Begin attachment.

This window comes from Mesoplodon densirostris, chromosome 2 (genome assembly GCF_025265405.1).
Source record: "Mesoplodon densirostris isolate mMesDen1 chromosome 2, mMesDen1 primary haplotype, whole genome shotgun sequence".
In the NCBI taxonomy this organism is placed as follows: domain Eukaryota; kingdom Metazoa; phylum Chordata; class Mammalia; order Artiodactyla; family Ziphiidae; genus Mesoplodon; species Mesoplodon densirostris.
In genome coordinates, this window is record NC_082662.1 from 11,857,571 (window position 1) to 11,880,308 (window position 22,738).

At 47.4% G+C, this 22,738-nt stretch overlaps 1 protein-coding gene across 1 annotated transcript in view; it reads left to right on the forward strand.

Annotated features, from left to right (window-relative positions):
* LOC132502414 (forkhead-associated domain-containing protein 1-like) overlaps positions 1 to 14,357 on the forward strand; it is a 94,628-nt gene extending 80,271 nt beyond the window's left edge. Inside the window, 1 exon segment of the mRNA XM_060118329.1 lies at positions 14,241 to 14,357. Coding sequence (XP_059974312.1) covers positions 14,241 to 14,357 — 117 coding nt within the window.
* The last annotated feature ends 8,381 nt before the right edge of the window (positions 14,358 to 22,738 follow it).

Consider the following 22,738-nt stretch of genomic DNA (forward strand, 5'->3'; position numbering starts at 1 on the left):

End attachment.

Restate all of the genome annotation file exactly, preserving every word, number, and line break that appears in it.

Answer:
This window comes from Mesoplodon densirostris, chromosome 2 (genome assembly GCF_025265405.1).
Source record: "Mesoplodon densirostris isolate mMesDen1 chromosome 2, mMesDen1 primary haplotype, whole genome shotgun sequence".
In the NCBI taxonomy this organism is placed as follows: domain Eukaryota; kingdom Metazoa; phylum Chordata; class Mammalia; order Artiodactyla; family Ziphiidae; genus Mesoplodon; species Mesoplodon densirostris.
In genome coordinates, this window is record NC_082662.1 from 11,857,571 (window position 1) to 11,880,308 (window position 22,738).

At 47.4% G+C, this 22,738-nt stretch overlaps 1 protein-coding gene across 1 annotated transcript in view; it reads left to right on the forward strand.

Annotated features, from left to right (window-relative positions):
* LOC132502414 (forkhead-associated domain-containing protein 1-like) overlaps positions 1 to 14,357 on the forward strand; it is a 94,628-nt gene extending 80,271 nt beyond the window's left edge. Inside the window, 1 exon segment of the mRNA XM_060118329.1 lies at positions 14,241 to 14,357. Coding sequence (XP_059974312.1) covers positions 14,241 to 14,357 — 117 coding nt within the window.
* The last annotated feature ends 8,381 nt before the right edge of the window (positions 14,358 to 22,738 follow it).

Consider the following 22,738-nt stretch of genomic DNA (forward strand, 5'->3'; position numbering starts at 1 on the left):